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14 April 2010

Strong Quake Kills 300; Destroys Homes On Tibet Plateau

14 April, 2010 17:12 PM

By Lucy Hornby and Yu Le

BEIJING, April 14 (Reuters) - A magnitude 6.9 earthquake on Wednesday killed about 300 people in the mountainous Tibetan Plateau in southwest China and left more than 8,000 injured as houses, schools and offices collapsed.

A series of quakes and aftershocks caused low, brick buildings in Qinghai Province's ethnically Tibetan Yushu county to collapse, residents and state media said. Troops have been dispatched to the area.

About 300 had been killed in the county seat, also known as Jyeku, state television said, citing the deputy secretary-general of the Yushu government, Huang Limin.

The Tibetan plateau is regularly shaken by earthquakes, but casualties are usually minimal because so few people live there.

Many residents of the remote area could be left without shelter in temperatures that hover near freezing in Yushu, and even colder in the high mountain villages. Government officials told state media the majority of houses had been badly damaged.

"I see injured people everywhere. The biggest problem now is that we lack tents, we lack medical equipment, medicine and medical workers," Zhuohuaxia, a local spokesman, told the Xinhua news agency.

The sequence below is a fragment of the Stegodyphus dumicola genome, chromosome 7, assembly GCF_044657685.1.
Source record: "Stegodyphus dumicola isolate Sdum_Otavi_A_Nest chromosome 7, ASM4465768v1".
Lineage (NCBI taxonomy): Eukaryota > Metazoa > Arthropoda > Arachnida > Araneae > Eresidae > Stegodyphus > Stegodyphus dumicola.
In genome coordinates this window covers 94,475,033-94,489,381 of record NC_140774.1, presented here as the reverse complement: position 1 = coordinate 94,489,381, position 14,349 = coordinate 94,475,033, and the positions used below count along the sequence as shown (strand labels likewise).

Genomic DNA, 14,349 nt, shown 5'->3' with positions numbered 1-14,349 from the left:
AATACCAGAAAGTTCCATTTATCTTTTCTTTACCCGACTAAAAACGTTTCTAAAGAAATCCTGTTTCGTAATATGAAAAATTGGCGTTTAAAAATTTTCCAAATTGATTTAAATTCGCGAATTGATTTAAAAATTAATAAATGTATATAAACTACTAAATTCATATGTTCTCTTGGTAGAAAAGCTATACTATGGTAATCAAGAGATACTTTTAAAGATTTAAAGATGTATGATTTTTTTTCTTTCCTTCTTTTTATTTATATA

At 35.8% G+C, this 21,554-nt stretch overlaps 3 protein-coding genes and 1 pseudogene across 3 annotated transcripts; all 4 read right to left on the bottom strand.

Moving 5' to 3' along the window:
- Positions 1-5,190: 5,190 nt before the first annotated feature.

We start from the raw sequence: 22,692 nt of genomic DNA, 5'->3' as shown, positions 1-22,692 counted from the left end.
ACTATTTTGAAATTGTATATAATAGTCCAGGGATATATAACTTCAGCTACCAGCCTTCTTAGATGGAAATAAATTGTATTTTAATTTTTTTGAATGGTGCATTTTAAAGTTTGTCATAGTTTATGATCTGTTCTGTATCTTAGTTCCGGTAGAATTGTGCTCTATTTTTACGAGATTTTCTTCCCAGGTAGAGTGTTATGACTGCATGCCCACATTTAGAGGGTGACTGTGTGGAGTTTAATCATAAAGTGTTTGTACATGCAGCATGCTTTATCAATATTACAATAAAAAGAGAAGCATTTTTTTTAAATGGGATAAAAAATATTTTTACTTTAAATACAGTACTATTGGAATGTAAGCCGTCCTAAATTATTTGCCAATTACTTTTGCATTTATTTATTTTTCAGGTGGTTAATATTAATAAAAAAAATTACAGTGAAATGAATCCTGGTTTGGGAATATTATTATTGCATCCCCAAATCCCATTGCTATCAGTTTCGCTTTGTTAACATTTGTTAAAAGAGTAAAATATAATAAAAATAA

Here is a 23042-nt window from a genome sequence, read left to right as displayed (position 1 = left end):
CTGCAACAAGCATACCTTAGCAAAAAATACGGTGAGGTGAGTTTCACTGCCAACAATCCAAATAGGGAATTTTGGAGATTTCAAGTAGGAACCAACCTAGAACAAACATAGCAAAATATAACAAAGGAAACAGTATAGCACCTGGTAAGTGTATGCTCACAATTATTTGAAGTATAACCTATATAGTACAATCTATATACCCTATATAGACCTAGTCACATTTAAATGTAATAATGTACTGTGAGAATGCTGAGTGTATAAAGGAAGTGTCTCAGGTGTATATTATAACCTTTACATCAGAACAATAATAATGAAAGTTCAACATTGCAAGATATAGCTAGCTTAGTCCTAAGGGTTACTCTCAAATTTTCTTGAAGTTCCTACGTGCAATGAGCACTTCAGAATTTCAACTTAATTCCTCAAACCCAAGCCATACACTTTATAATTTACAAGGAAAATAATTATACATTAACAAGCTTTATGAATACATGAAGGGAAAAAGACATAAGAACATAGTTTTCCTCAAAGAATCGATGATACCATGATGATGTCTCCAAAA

Xinhua reported that the early morning quake had caused some schools and part of a government office building to cave in. Some vocational school students and primary school students were trapped in the rubble, it said, although residents said students at some schools had been able to flee to the playgrounds.

The widespread collapse of school buildings when other surrounding buildings stayed standing, caused anger and accusations of corruption after the devastating May 2008 earthquake in Sichuan Province, which killed 80,000 people.

"A lot of one-storey houses have collapsed. Taller buildings have held up, but there are big cracks in them," resident Talen Tashi told Reuters.

People from the Yushu prefecture highway department were frantically trying to dig out colleagues trapped in a collapsed building, department official Ji Guodong said by telephone.

"The homes are built with thick walls and are strong, but if they collapsed they could hurt many people inside," Zhuo De told Reuters by phone from the capital of Qinghai province after contacting his family in Yushu.

The quake was centered in the mountains that divide Qinghai province from the Tibet Autonomous Region.

The foothills to the south and east of the area are home to herders and Tibetan monasteries of Yushu county, while the area to the north and west is arid and desolate.

The quake was centred 150 miles (240 km) north northwest of Qamdo in Tibet and 235 miles (375 km) south southeast of the mining town of Golmud in Qinghai, and had a depth of 6.2 miles (10 km), the United States Geological Service said.

A magnitude 5.0 quake struck the same region late on Tuesday night, and aftershocks of magnitude-6 and over rattled the town Wednesday morning, sending fearful residents into the streets.

© REUTERS 2010

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